Intermittent fasting is fine and many people have achieved great results with it, but I would caution against fasting for long periods of time, as your body needs a consistent flow of nutrients to support immune and general health. 

As far as whether the virus can spread to the body, that’s a reflection of the strength and efficiency of the immune system. 

5) I have 29% lung capacity and have Celiac disease.  What do you suggest?

The presence of lung disease is considered one of the higher risks for coronavirus.  That’s not to say that you have a greater risk than anyone else of catching the virus.  Instead it simply means that you may be more likely to have complications due to COPD and possibly a less robust immune system.

Also, celiac is considered an autoimmune disease.  My professional concern about autoimmunity is that it is evidence of an immune system that is hyper-sensitive and reacting where, when and how it shouldn’t.  It is not unreasonable to suspect that the immune system may be overtaxed in this process, and thus less able to defend the body against viruses and infections like it should.

In addition to the recommendations being published by the medical community—washing hands, social distancing, avoiding people that have symptoms, staying home if you are not well, etc.—beefing up your immune system could help stack the deck in your favor to be able to fight corona or any other virus you may come into contact with. 

See number 1 above for some immune-boosting suggestions, and of course consult your doctor if you have any concerns.

6) I go to an Aquafit class at the YMCA.  Does the chlorine in the water kill off any Coronavirus germs that a class member may currently have?

According to The Pool Water Treatment and Advisory Group (PWTAG), it is “generally safe” to go swimming, as water and the chlorine in a swimming pool will kill the virus. 

7) My 90 year old sister is in the cardiac ward of the hospital recovering she is very ill.  My husband  & I are now hesitant to visit. We are both well as far as we know.  Should we risk visiting her at the present time.

Considering her recent health history, and how a heart condition is considered a high risk with coronavirus, erring on the side of caution and avoiding visitation would probably be wise at this time.  She can check with her doctor as well.  

8) What can you take to boost your immune system?

See number 1 above.

9) My husband is 94, I am almost 90.  Please any suggestion as to the most easy and practical help to prevention.  We live in Jamaica, where 2 cases have been confirmed.  Thanks for your help over many years.

In addition to the recommendations being published by the medical community—washing hands, social distancing, avoiding people that have symptoms, staying home if you are not well, etc.—beefing up your immune system could help stack the deck in your favor to be able to fight corona or any other virus you may come into contact with. 

See number 1 above for some immune-boosting suggestions, and of course consult your doctor if you have any concerns.

10) What is the best prevention for kids? What supplements and vitamins do you recommend for kids?

Since kids are little adults (LOL!) similar rules for adults apply to kids—social distancing, hand-washing, avoiding people who are sick, etc. 

A healthy diet is a must—limit the sweets and snacks, and push fresh vegetables, meats, eggs and healthy fats.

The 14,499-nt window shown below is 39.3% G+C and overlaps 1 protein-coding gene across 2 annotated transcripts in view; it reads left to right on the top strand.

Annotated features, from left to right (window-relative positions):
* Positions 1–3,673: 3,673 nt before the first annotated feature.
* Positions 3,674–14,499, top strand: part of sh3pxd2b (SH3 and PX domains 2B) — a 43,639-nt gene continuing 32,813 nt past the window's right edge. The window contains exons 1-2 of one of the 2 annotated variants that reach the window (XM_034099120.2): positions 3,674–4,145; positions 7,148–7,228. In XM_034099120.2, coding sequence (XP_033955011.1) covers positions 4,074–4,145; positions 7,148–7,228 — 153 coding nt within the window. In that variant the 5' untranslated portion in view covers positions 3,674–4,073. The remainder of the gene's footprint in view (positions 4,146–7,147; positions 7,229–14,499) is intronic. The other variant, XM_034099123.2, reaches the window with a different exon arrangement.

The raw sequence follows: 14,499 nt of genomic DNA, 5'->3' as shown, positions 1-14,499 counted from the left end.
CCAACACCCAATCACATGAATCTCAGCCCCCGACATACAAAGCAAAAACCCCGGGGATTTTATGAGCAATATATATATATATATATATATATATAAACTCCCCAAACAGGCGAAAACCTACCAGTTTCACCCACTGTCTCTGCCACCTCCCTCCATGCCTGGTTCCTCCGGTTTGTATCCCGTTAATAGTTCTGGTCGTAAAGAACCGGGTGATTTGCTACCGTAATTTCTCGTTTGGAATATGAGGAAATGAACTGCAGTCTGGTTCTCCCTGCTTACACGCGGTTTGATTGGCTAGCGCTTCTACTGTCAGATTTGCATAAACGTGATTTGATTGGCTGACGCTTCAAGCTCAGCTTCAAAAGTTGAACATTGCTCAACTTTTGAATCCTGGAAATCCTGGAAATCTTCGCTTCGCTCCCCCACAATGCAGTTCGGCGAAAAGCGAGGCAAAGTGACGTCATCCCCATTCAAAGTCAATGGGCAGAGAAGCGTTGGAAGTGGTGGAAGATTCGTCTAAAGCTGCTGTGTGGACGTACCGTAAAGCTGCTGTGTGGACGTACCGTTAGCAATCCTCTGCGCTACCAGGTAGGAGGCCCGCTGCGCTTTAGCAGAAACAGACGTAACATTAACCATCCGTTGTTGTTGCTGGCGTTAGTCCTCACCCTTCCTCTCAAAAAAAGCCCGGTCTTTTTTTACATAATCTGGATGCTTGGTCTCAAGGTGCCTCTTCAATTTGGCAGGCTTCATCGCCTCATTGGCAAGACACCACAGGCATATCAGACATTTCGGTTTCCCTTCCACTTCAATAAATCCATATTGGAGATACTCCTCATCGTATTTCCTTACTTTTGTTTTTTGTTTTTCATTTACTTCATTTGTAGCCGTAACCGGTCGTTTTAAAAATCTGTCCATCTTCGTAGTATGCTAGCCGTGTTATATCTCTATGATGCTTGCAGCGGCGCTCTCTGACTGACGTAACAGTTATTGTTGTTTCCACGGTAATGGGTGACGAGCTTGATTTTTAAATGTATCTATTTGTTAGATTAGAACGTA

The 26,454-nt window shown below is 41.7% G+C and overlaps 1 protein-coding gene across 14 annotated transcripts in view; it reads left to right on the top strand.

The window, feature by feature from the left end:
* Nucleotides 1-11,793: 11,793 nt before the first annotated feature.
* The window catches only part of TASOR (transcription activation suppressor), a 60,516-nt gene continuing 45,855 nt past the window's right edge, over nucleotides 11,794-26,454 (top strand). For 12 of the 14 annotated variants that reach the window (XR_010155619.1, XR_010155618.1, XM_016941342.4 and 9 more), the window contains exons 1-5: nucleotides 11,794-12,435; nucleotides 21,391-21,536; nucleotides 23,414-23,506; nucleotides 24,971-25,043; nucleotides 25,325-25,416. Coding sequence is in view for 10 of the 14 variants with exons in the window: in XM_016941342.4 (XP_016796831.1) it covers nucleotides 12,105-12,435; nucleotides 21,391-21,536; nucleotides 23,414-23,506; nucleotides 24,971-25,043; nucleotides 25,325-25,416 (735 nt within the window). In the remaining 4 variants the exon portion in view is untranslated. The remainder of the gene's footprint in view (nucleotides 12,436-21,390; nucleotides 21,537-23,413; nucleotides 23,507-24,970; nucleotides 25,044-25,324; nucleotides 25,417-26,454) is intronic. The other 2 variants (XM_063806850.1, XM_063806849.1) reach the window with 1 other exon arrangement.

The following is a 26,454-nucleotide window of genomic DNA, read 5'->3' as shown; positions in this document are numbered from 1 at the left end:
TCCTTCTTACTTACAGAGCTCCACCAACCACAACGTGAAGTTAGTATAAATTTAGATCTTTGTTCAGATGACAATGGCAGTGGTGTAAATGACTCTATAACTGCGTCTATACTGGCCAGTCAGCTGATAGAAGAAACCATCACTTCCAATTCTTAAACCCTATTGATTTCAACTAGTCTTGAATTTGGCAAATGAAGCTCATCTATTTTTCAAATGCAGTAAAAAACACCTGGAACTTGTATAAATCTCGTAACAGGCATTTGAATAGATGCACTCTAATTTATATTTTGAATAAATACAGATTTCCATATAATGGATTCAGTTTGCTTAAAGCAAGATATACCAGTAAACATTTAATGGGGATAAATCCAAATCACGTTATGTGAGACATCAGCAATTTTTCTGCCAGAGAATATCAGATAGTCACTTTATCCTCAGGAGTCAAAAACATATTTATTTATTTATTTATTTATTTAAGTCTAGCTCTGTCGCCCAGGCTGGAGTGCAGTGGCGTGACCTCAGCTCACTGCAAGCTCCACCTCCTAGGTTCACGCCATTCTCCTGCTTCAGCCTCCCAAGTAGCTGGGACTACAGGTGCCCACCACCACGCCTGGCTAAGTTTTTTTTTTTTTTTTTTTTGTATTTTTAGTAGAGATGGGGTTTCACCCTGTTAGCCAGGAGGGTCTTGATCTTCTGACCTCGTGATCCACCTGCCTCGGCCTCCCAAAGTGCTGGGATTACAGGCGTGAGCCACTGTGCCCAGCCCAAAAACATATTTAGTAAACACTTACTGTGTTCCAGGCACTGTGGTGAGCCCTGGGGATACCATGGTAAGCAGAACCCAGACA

As far as supplements go, a kids’ probiotic formula is a good idea,  as well as vitamin D and elderberry.

Lastly, make sure they are getting enough rest.  Kids need more sleep than adults—typically 10-12 hours or more, depending on age. 

11) How does the corona virus spread?  I was on my way home from work on the train. I saw 2 people run to the next car. I did not realize or notice a sick person in my car with a runny nose who looked really sick (I was told by one of the 2 people that went on to the next car). Now I’m worried that I could catch the virus.  What do you suggest?  Thank you!!

The most common method of transmission is respiratory—inhaling droplets from the cough or sneeze of an infected person.  Understandably, you’d have to be in close proximity to that person and certainly if they coughed or sneezed on you, you’d probably know it!  So if you did not even see anyone who appeared sick on the train, (and weren’t coughed or sneezed on!) chances are good you didn’t inhale anyone’s droplets.

In addition, according to the CDC, it may be possible to get coronavirus by touching a surface or object that has the virus on it and then touching your own mouth, nose, or possibly your eyes.  However, this is not the typical way the virus spreads.  As long as you avoided touching your face while on the train, and washed your hands as soon as you arrived home, you are likely fine. 

Consult your doctor if you are still uneasy or develop symptoms. 

12) Do you get the cough first or the fever?

Either/or.  Since the virus’ target is the lungs, most people experience cough, fever and shortness of breath either concurrently or one symptom may appear before the others.  There is no set pattern. 

13) Outside of common sense, what are extra precaution should I take on the plane that I need to take in Calif. I will be spending a few hours waiting in L.A. and going the other was in S. F.. Then 2 days later I will be flying over night out of L.A. airport to a pre-arranged vacation in the Antarctic for 9 days.  I plan on sleeping on plane. So I plan on using a breathing mask, because I see people asleep with their mouth open. I feel that might be the only problem in this flight. In your opinion do you feel I will be doing the sensible thing, and enough to be safe?  Of course I wash my hands very often, and carry Baby wipes as well an sanitize. I use the baby wipes the most, I have been caring then for about 10 years now when I travel.